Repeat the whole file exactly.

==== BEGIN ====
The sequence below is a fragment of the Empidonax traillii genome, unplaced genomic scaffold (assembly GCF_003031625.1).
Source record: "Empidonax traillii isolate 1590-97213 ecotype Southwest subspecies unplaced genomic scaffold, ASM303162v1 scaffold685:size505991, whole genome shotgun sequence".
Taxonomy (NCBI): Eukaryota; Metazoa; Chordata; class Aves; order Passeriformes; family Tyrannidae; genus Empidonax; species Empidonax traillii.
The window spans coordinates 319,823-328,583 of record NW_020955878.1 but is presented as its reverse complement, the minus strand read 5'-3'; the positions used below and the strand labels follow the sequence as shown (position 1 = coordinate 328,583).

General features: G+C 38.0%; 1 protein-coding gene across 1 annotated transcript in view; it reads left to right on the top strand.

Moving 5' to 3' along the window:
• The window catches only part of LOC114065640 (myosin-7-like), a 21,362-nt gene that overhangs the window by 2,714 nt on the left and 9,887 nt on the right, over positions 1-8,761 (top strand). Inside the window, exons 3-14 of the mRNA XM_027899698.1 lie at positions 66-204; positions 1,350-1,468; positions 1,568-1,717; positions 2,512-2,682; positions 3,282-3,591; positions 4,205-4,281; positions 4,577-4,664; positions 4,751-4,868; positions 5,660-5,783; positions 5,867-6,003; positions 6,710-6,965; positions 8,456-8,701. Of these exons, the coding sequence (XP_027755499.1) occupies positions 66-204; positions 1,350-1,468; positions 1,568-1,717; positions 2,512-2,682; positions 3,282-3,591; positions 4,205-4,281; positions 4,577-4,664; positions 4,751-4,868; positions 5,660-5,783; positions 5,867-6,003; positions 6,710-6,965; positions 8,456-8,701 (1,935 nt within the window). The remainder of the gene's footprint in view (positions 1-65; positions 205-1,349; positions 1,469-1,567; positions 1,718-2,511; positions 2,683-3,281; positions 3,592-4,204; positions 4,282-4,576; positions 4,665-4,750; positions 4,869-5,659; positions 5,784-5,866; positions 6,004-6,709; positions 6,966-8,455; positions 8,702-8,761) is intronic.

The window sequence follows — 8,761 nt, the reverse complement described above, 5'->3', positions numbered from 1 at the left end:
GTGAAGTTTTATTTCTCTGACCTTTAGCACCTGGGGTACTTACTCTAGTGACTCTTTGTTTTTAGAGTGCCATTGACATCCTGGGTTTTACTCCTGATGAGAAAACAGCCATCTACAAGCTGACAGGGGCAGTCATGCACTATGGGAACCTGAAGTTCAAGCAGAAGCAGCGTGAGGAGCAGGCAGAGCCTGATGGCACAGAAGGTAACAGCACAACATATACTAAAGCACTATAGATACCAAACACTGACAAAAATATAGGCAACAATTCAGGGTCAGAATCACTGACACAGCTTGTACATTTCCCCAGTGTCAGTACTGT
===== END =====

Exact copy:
The sequence below is a fragment of the Empidonax traillii genome, unplaced genomic scaffold (assembly GCF_003031625.1).
Source record: "Empidonax traillii isolate 1590-97213 ecotype Southwest subspecies unplaced genomic scaffold, ASM303162v1 scaffold685:size505991, whole genome shotgun sequence".
Taxonomy (NCBI): Eukaryota; Metazoa; Chordata; class Aves; order Passeriformes; family Tyrannidae; genus Empidonax; species Empidonax traillii.
The window spans coordinates 319,823-328,583 of record NW_020955878.1 but is presented as its reverse complement, the minus strand read 5'-3'; the positions used below and the strand labels follow the sequence as shown (position 1 = coordinate 328,583).

General features: G+C 38.0%; 1 protein-coding gene across 1 annotated transcript in view; it reads left to right on the top strand.

Moving 5' to 3' along the window:
• The window catches only part of LOC114065640 (myosin-7-like), a 21,362-nt gene that overhangs the window by 2,714 nt on the left and 9,887 nt on the right, over positions 1-8,761 (top strand). Inside the window, exons 3-14 of the mRNA XM_027899698.1 lie at positions 66-204; positions 1,350-1,468; positions 1,568-1,717; positions 2,512-2,682; positions 3,282-3,591; positions 4,205-4,281; positions 4,577-4,664; positions 4,751-4,868; positions 5,660-5,783; positions 5,867-6,003; positions 6,710-6,965; positions 8,456-8,701. Of these exons, the coding sequence (XP_027755499.1) occupies positions 66-204; positions 1,350-1,468; positions 1,568-1,717; positions 2,512-2,682; positions 3,282-3,591; positions 4,205-4,281; positions 4,577-4,664; positions 4,751-4,868; positions 5,660-5,783; positions 5,867-6,003; positions 6,710-6,965; positions 8,456-8,701 (1,935 nt within the window). The remainder of the gene's footprint in view (positions 1-65; positions 205-1,349; positions 1,469-1,567; positions 1,718-2,511; positions 2,683-3,281; positions 3,592-4,204; positions 4,282-4,576; positions 4,665-4,750; positions 4,869-5,659; positions 5,784-5,866; positions 6,004-6,709; positions 6,966-8,455; positions 8,702-8,761) is intronic.

The window sequence follows — 8,761 nt, the reverse complement described above, 5'->3', positions numbered from 1 at the left end:
GTGAAGTTTTATTTCTCTGACCTTTAGCACCTGGGGTACTTACTCTAGTGACTCTTTGTTTTTAGAGTGCCATTGACATCCTGGGTTTTACTCCTGATGAGAAAACAGCCATCTACAAGCTGACAGGGGCAGTCATGCACTATGGGAACCTGAAGTTCAAGCAGAAGCAGCGTGAGGAGCAGGCAGAGCCTGATGGCACAGAAGGTAACAGCACAACATATACTAAAGCACTATAGATACCAAACACTGACAAAAATATAGGCAACAATTCAGGGTCAGAATCACTGACACAGCTTGTACATTTCCCCAGTGTCAGTACTGT